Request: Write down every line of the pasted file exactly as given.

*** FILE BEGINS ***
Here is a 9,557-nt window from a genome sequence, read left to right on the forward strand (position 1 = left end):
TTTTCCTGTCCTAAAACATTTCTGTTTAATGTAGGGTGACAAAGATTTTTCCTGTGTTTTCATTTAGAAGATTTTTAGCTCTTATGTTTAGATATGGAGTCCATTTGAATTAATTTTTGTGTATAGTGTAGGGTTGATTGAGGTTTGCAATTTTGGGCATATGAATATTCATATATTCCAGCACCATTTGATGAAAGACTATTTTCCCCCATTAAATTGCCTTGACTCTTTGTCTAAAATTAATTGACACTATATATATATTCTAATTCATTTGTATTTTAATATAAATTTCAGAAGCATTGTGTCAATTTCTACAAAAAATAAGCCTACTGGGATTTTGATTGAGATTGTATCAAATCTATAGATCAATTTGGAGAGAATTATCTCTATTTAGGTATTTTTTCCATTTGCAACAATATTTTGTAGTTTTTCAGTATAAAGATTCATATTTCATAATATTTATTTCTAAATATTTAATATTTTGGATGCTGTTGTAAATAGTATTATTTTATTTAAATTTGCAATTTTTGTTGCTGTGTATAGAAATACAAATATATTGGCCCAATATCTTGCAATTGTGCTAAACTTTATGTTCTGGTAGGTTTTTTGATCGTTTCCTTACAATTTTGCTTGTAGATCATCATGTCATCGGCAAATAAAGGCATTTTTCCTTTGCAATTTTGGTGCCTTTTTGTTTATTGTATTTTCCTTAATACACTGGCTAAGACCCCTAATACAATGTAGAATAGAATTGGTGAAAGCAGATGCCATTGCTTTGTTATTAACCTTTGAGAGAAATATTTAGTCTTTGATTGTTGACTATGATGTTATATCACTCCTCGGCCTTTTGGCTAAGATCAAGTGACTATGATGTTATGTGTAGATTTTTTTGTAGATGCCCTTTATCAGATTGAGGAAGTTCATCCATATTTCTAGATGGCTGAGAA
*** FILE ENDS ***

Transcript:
Here is a 9,557-nt window from a genome sequence, read left to right on the forward strand (position 1 = left end):
TTTTCCTGTCCTAAAACATTTCTGTTTAATGTAGGGTGACAAAGATTTTTCCTGTGTTTTCATTTAGAAGATTTTTAGCTCTTATGTTTAGATATGGAGTCCATTTGAATTAATTTTTGTGTATAGTGTAGGGTTGATTGAGGTTTGCAATTTTGGGCATATGAATATTCATATATTCCAGCACCATTTGATGAAAGACTATTTTCCCCCATTAAATTGCCTTGACTCTTTGTCTAAAATTAATTGACACTATATATATATTCTAATTCATTTGTATTTTAATATAAATTTCAGAAGCATTGTGTCAATTTCTACAAAAAATAAGCCTACTGGGATTTTGATTGAGATTGTATCAAATCTATAGATCAATTTGGAGAGAATTATCTCTATTTAGGTATTTTTTCCATTTGCAACAATATTTTGTAGTTTTTCAGTATAAAGATTCATATTTCATAATATTTATTTCTAAATATTTAATATTTTGGATGCTGTTGTAAATAGTATTATTTTATTTAAATTTGCAATTTTTGTTGCTGTGTATAGAAATACAAATATATTGGCCCAATATCTTGCAATTGTGCTAAACTTTATGTTCTGGTAGGTTTTTTGATCGTTTCCTTACAATTTTGCTTGTAGATCATCATGTCATCGGCAAATAAAGGCATTTTTCCTTTGCAATTTTGGTGCCTTTTTGTTTATTGTATTTTCCTTAATACACTGGCTAAGACCCCTAATACAATGTAGAATAGAATTGGTGAAAGCAGATGCCATTGCTTTGTTATTAACCTTTGAGAGAAATATTTAGTCTTTGATTGTTGACTATGATGTTATATCACTCCTCGGCCTTTTGGCTAAGATCAAGTGACTATGATGTTATGTGTAGATTTTTTTGTAGATGCCCTTTATCAGATTGAGGAAGTTCATCCATATTTCTAGATGGCTGAGAA